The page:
Teaching The “Defensive Fighting Method” To Bring American Tennis Back To The Top Of It’s Game
A former Division I tennis coach and player for his alma mater, Eastern Kentucky University , Frederico Goncalves currently oversees the tennis program at Crandon Park Tennis Center, Home of the Miami Open. Since his tenure at Crandon began, Goncalves has been building an elite junior academy for American youth at the world famous tennis center, as well as coaching top 100 ATP tour players to prepare them for the hard court season each year. Goncalves primary goal is to teach his students his trademark method of play, and propel the future of American tennis back to the top of the global rankings.
As Director of Tennis at Crandon Park Tennis Center, where I have been coaching high level junior, college, and professional level players for the past two years, I have developed and coached a unique method that blends the best of clay court and hard court play. I have coined this style as the “Defensive Fighting Method.”
As a junior player from Portugal, I grew up playing tennis on iconic red clay courts, known for slowing the play of tennis down and elongating the duration of point play. Due to the nature of these courts, many players who learned tennis on clay are great defensive players. However, because the speed of the game is getting faster (due to technology in the racquets and overall increased athleticism of professional athletes), a more aggressive style of play is needed.
My Defensive Fighting style of play is a blend of hard court power playing with clay court endurance and stamina, both mentally and physically. I created this after years of analyzing play on the tour, training on clay as a junior player and hard courts as a college player, and noticing the nuanced evolution of the top players in the world.
I believe that players who grew up learning the game on clay understand the “game” of tennis much better. The points are always long and creativity is necessary to win. You are forced to win points using angles, touch, pure endurance, as points are likely to go for over 2 minutes. This is opposite of hard courts, where a powerful serve and forehand can win points very quickly. The Defensive Fighting methodology utilizes creative play on all surfaces, which gives my players a unique edge on their opponents.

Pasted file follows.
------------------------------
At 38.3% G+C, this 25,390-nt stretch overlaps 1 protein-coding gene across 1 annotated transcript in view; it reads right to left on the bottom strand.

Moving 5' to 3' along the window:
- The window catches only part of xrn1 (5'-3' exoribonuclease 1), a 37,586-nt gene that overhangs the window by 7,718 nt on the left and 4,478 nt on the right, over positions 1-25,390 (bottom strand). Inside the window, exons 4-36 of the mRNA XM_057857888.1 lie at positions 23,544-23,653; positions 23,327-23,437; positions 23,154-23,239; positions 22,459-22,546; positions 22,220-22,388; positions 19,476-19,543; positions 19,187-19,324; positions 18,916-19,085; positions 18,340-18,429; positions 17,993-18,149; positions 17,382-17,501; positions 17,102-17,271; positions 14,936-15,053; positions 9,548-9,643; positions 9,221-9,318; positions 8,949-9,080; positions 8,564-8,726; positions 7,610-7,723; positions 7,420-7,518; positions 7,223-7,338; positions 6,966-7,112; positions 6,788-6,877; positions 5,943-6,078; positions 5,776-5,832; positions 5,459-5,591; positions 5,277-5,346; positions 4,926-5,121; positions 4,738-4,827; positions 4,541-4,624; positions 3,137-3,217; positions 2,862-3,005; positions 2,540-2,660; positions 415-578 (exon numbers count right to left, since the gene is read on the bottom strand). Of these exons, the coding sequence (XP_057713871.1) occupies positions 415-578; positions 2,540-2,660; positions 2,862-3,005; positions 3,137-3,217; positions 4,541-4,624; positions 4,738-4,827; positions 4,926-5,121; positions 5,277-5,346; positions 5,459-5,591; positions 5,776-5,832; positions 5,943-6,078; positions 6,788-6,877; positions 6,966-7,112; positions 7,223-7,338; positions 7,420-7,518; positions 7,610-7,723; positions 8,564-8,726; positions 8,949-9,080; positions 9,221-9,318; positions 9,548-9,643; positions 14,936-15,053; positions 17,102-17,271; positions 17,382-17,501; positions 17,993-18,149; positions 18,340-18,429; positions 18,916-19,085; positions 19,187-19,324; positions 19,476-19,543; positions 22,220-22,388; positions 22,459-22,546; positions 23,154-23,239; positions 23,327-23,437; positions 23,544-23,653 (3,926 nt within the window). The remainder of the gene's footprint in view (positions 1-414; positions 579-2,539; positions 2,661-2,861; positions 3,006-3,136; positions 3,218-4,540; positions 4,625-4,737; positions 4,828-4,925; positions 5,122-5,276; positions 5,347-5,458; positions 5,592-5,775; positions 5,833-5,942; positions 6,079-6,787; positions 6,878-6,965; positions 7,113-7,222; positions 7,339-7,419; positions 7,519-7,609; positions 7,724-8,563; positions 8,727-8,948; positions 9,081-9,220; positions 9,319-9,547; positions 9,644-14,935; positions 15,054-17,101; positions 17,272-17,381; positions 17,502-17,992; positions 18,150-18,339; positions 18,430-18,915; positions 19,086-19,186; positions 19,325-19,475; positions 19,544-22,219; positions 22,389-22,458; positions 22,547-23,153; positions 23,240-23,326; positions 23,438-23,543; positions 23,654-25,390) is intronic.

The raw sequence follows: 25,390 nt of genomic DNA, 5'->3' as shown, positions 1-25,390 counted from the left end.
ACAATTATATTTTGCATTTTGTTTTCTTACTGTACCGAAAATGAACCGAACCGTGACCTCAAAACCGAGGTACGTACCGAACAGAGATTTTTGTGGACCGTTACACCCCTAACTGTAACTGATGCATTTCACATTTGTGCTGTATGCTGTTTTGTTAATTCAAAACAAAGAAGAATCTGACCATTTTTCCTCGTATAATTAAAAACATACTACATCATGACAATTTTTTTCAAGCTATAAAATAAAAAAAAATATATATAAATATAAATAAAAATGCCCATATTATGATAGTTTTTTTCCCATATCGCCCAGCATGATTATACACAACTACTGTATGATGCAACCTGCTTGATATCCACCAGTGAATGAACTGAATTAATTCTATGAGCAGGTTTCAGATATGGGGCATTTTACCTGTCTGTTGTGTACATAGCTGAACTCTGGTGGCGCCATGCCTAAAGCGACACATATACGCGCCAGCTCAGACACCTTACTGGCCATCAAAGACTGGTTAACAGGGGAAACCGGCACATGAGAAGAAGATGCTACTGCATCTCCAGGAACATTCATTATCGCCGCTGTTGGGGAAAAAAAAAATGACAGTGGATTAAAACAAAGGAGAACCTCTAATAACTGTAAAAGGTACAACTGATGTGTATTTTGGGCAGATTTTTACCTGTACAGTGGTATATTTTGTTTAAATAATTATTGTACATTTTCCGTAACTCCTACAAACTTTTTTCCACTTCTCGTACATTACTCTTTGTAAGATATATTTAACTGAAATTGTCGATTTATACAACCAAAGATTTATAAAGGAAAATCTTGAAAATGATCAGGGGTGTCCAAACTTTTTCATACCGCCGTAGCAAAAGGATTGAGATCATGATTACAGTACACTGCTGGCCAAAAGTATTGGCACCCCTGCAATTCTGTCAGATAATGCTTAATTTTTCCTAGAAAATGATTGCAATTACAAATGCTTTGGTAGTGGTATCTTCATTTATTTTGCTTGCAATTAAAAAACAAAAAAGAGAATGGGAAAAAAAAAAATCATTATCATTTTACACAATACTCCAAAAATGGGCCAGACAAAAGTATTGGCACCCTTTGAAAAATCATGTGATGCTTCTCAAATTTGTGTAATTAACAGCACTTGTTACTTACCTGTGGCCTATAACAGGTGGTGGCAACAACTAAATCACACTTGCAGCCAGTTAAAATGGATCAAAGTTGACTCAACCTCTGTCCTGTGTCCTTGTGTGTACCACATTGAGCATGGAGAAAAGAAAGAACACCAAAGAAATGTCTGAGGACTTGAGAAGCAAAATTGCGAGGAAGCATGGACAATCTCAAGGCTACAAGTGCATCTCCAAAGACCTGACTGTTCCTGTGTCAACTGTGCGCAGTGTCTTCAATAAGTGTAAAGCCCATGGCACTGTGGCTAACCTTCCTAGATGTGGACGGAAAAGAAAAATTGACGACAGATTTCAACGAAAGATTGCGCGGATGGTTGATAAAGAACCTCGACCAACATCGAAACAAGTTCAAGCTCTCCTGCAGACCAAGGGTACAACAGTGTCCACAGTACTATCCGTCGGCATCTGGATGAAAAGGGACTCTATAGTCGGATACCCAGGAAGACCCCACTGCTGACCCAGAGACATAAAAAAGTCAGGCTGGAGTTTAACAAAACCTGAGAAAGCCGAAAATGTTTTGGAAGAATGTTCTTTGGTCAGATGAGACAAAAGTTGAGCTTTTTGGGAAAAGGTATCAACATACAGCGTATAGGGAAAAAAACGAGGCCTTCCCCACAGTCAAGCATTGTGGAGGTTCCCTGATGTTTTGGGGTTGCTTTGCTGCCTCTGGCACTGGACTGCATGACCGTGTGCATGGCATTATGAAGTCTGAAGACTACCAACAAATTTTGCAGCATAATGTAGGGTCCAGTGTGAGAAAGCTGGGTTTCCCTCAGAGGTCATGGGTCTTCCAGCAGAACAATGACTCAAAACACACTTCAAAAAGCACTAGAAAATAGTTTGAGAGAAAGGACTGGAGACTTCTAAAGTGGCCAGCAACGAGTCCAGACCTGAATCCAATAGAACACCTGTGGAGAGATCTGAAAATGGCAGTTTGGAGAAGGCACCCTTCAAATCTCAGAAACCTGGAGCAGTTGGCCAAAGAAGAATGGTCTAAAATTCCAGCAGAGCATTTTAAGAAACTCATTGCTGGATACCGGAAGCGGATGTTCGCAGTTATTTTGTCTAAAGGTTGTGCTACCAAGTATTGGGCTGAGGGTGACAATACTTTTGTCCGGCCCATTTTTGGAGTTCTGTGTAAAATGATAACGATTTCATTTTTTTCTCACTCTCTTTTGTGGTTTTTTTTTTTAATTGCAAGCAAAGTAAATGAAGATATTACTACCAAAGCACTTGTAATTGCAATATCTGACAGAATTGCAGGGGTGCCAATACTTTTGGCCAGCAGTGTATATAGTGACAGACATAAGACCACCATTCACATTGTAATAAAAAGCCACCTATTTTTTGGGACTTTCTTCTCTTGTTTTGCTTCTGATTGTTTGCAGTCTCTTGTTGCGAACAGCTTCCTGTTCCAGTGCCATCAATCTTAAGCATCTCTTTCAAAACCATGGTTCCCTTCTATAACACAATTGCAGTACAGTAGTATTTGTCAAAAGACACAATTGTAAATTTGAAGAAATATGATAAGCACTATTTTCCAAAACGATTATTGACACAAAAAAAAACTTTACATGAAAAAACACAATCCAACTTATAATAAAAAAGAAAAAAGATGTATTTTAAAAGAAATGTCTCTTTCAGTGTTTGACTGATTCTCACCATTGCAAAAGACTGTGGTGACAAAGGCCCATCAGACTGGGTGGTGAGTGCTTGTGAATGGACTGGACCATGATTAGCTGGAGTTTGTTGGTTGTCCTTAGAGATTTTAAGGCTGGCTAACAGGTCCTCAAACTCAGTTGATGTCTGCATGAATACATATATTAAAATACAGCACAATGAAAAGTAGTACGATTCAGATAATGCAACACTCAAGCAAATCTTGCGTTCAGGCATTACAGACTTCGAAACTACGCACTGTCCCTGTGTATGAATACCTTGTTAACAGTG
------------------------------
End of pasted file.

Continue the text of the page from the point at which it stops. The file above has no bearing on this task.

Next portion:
An integral component to my Defensive Fighting method is staying focused and disciplined for long periods of time. My unique style of training as a junior with Portugal’s Davis Cup Coach Jose Vilela (1998-2003) has also helped me develop this in a Defensive Fighting player. At the beginning of every practice, we were partnered up and expected to have a 100-ball rally. It didn’t matter how long it took us to get there, the task needed to be completed before moving on with the practice. This type of practice not only trains players physically, but mentally as well. I coach my players that focus is a muscle, and that you must constantly stay engaged in the task at hand in order to improve focus.
After 2003 I started practicing with Nuno Marques (current Davis Cup Coach and previous 86 ATP), which gave me a much better insight of how the tour works and what it takes to become a professional player. After travelling all around the world playing ETA, ITF Junior tournaments, Satellites and Challengers, I realized that tennis is the hardest sport in the world because it makes you perform at the highest level technically, physically and mentality.